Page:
Efficient holiday lighting

Efficient holiday lights can save more money for presents.

It’s a shame that holiday lighting can lead to higher energy bills, but the good news is that there are strategies to let you save money without dampening your holiday spirit.

One of the best ways to save energy is by using LED lights, which consume about 80 percent less energy than incandescent bulbs. An individual’s potential savings depends on several factors, including your electric rate and how many hours your holiday lights are turned on.

We’ve seen a number of different estimated energy cost savings. One report said that replacing five strings of traditional incandescent outdoor lights with LED bulbs could lower your bill from about $14 to 22 cents. Another report said that replacing incandescent lights on a typical indoor tree with LED bulbs could lower your monthly cost from $15 to $2.

The reason incandescent bulbs are so inefficient is that at least 90 percent of their energy is converted into heat, not light. LEDs, by contrast, convert virtually all their energy to light. That means up to 20 strings of LED lights can be linked together, whereas incandescent sets are typically limited to between three and five strings in a chain. The efficiency of LED lights also makes them safer because they generate so much less heat.

Aside from their energy efficiency, LED lights can last longer — around 200,000 hours or more, which is about 25 times longer than incandescent lights. The bulb is more durable because it is made of an epoxy instead of glass.

The drawback of switching over to LED lights is the upfront cost. Incandescent bulbs can be purchased for 19 to 50 cents each, while a replacement LED will likely cost $1 or more. However, one report we ran across showed the estimated cost of buying and operating standard C-9 lights for 10 seasons is $122 for incandescent bulbs and $18 for LEDs. Plus, the LED lighting is more likely to last the full 10 seasons, meaning fewer trips to the store.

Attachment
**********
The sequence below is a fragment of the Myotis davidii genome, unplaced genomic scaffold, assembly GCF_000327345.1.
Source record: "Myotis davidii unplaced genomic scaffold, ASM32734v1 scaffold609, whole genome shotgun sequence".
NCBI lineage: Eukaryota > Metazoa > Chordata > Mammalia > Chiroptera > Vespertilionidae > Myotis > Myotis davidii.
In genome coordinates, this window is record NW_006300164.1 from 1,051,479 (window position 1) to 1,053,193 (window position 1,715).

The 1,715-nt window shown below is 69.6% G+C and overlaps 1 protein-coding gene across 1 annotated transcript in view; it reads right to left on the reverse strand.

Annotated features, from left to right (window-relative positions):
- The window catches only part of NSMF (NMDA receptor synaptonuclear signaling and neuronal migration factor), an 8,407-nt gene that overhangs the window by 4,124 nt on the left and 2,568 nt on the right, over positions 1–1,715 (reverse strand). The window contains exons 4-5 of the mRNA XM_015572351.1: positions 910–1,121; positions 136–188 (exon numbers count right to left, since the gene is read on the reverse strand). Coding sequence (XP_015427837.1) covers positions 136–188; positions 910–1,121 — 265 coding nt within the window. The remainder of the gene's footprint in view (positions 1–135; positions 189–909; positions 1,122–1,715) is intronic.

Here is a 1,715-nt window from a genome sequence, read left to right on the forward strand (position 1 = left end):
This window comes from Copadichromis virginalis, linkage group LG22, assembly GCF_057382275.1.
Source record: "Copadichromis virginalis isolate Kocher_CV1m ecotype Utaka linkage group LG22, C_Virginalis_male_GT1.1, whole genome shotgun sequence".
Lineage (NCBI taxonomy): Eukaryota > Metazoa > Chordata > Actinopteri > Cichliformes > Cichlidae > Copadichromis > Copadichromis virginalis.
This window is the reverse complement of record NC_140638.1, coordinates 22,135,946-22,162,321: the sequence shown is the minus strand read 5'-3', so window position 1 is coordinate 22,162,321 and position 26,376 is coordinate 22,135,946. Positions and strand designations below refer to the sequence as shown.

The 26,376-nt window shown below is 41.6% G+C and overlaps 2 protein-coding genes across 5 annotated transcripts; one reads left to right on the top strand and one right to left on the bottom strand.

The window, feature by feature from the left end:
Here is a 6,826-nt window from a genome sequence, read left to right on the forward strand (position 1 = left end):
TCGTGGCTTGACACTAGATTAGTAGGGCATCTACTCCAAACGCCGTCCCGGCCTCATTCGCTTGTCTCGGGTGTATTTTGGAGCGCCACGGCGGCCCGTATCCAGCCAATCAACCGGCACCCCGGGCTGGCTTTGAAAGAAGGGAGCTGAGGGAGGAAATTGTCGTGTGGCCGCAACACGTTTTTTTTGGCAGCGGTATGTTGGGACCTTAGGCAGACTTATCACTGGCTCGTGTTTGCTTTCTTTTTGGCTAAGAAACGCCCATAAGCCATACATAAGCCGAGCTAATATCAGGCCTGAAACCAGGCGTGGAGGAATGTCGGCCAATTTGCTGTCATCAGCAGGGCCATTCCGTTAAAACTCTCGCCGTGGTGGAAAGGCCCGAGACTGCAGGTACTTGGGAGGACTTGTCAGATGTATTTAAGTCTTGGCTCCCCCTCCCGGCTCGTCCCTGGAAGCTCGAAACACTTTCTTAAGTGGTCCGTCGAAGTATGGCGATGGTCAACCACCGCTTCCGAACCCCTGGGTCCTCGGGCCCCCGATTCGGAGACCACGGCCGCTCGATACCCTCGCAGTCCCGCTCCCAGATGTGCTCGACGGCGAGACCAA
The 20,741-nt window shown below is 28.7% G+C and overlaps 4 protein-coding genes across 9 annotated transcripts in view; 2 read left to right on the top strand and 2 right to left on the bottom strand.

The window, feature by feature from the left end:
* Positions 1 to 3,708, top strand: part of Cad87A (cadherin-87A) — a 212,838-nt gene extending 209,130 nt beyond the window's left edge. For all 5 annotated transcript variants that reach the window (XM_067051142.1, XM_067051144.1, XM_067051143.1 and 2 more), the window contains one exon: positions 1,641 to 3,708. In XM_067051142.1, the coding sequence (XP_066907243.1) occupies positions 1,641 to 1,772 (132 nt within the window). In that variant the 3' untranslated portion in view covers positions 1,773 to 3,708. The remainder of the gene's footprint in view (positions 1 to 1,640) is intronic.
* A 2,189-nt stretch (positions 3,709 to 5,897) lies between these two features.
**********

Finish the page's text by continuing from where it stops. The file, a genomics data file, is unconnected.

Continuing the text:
There are other ways to cut energy expenses. You can use decorative solar light sets, which store energy during the day and release light during the night. Timers are also a good idea because they can reduce energy use, especially if you don’t always remember to turn the lights off before bedtime.

Innovative decorating ideas can make your display more dynamic and interesting, which might help you get by with fewer lights. That could reduce energy costs and still keep your holidays bright. For maximum effect with the smallest amount of energy use, try distributing the lighting across a broader space. In the spaces between lights, add reflective ornaments and decorations to increase the effect of the lights and add interest.

For more information on saving energy on holiday lighting, visit Pat Keegan’s website.